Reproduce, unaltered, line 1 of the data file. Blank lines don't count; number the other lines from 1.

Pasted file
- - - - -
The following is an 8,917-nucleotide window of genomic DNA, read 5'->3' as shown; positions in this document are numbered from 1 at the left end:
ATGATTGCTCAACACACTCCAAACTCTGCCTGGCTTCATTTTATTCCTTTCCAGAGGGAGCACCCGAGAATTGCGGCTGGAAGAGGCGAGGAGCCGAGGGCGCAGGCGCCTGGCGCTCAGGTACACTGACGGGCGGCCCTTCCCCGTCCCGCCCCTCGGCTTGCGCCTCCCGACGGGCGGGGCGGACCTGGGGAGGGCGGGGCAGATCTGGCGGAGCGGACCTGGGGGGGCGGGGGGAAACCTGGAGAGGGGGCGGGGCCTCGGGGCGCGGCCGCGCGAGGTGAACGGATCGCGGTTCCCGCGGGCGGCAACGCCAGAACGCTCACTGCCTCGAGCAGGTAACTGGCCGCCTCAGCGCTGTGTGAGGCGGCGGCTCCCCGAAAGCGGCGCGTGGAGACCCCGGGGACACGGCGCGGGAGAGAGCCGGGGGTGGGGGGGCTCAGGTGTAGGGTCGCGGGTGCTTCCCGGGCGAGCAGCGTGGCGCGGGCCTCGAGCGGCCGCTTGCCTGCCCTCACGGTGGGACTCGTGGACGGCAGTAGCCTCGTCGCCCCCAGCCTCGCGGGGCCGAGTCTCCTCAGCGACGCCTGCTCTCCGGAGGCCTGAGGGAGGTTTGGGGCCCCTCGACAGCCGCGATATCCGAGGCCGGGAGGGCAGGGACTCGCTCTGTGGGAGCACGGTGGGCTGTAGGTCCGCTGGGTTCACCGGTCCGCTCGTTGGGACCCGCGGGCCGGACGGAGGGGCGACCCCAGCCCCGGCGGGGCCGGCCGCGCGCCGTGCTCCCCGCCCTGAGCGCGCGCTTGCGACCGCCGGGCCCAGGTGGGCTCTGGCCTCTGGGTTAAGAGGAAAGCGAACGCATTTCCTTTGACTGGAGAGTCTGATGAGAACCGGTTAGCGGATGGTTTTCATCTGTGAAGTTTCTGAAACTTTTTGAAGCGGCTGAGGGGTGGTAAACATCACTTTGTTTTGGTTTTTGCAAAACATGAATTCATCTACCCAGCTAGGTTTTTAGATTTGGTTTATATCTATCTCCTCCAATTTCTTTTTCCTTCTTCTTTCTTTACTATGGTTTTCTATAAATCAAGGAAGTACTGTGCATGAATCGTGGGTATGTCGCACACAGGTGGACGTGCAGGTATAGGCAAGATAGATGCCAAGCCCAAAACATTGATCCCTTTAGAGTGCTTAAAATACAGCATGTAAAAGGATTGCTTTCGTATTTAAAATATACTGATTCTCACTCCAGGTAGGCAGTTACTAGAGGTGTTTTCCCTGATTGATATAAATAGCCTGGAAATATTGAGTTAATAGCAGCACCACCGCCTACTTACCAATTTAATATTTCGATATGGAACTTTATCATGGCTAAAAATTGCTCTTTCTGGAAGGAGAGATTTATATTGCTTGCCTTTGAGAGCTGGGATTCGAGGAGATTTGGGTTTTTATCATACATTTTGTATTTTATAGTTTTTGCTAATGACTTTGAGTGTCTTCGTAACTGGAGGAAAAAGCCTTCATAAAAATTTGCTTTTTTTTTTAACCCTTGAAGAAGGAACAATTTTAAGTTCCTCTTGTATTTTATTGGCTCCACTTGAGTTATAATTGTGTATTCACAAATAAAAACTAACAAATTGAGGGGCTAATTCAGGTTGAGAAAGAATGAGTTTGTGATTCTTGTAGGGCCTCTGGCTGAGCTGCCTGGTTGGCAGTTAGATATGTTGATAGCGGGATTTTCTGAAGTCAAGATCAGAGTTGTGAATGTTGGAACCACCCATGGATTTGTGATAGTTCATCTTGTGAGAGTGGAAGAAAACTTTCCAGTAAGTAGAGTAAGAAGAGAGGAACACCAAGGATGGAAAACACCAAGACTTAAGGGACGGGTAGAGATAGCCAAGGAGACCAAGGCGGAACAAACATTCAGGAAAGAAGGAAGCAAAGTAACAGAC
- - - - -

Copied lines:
The following is an 8,917-nucleotide window of genomic DNA, read 5'->3' as shown; positions in this document are numbered from 1 at the left end: